The Words Written Upon My Skin (Chapter 1 Part 2)

Here it is, as promised part 2 of Chapter 1, as well as some information regarding how I came up with the idea.  “The Words On Me.”  I forget exactly what inspired the phrase, but I wrote it down originally thinking I might write a poem inspired by/using it.  The next day, when I looked at my notebook, the idea of people with words on them popped into my head.  All I needed was a story to go in that world.  A world where people lived by their words, literally.  For those interested, I recommend reading “Chapter 1 Part 1” first.  It is not long and helps this part make sense.  Happy Reading!

Espinho_train_station_platform

Image via Wikipedia

I made it to the station without anyone spotting me and was able to buy a ticket card from the new automated machines the town had installed a month prior.  Just in time too, for just as the machine dispensed my card, the train pulled up.  I had just enough time to swipe my card allowing me through the doors on to the train platform.  Luck was with me at that moment, the engineer was at the opposite end of the platform looking away.  I quickly stepped on board the empty train and found the bathroom, went in and locked it.

I let out an explosive breath, practically collapsed onto the closed lid of the toilet and silently wept.  It was just too much.  I had no idea of what I was going to do once I got to Waterville.  I didn’t understand why my words had changed.  I was afraid that the Editors would be coming after me at any second.  I was afraid of how my parents would feel about all of it, and felt horrid about making them worry and shaming them.  I didn’t know anyone in Waterville and even if I did, if I couldn’t trust my parents who love me, how could I trust anyone else?  Easy, I couldn’t.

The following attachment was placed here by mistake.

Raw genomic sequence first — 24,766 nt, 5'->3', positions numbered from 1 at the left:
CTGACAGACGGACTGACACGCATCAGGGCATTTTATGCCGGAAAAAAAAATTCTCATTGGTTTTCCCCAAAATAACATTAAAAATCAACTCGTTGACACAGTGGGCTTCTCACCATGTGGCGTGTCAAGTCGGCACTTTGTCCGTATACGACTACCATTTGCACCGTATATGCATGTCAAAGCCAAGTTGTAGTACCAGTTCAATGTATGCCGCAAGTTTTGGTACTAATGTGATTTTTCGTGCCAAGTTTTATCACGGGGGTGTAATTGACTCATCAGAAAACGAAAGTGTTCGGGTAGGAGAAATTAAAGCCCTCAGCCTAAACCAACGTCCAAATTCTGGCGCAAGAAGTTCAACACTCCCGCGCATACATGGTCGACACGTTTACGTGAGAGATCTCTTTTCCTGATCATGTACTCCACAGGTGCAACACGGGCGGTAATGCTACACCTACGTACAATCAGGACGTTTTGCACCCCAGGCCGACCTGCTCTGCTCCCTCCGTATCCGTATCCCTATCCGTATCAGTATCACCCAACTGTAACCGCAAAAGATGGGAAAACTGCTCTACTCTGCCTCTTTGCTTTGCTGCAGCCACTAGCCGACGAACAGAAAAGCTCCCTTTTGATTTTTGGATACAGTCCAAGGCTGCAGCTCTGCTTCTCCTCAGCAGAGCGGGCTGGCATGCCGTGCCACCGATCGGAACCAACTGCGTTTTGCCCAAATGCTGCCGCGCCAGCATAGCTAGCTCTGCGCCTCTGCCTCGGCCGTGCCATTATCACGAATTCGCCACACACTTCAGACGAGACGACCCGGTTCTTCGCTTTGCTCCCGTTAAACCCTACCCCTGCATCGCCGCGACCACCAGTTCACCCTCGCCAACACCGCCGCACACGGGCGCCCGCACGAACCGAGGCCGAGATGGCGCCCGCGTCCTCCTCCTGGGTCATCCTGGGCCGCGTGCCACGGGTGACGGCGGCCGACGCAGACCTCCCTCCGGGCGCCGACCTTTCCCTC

I was all on my own, the only thing on my side was I knew Waterville well, having been there often, and that about two years ago, a study came out showing a correspondence between population per square mile and the amount of Editing occurring.  The bigger the population, the greater occurrences requiring Editing occurred.  To combat this increase in Editing, the government created many automated systems, to help prevent the spread of the “Foul Language Epidemic,” as the news media had begun calling it.  According to the news, having minimal person to person contact helped to moderate the spread of the epidemic.  All of this was good news to me, since it gave me a chance to buy supplies without having anyone see me and report me to the Editors.

Thank the Writer, there were no other passengers in the train car where the bathroom was when we arrived at the station.  I hurried up to the main level.  At the train station in Waterville, there was a mall built above it where I could buy my supplies. The only problem was that I had cash, not a cash card.  Fortuitously for me, since the last time I was in the city they had installed many more cash converter booths around the mall to help with the auto-shopping.  I stopped in one and converted about $1,000.00 in cash, to a card.  My next stop was a shop booth, to get supplies.

I remembered seeing a segment on the news one night about men who lead the few trade caravans to the Outlands bringing back women with them.  The women were always covered from head to toe, only their eyes showing if even that much.  Since the autumn started, it had started to become fashionable to cover up like them, but leaving one’s face showing.  So the first thing I looked up on the monitor was clothing like that, figuring at the least, it should help hide me till I got past the river to the Outlands.  I also got some warmer items, a coat, jacket, sweat shirts and some other stuff.  I didn’t know how conditions were, but with the new thin Neutratemp fabric that came out last winter, I could get quite a few pieces and not worry about how to carry it.

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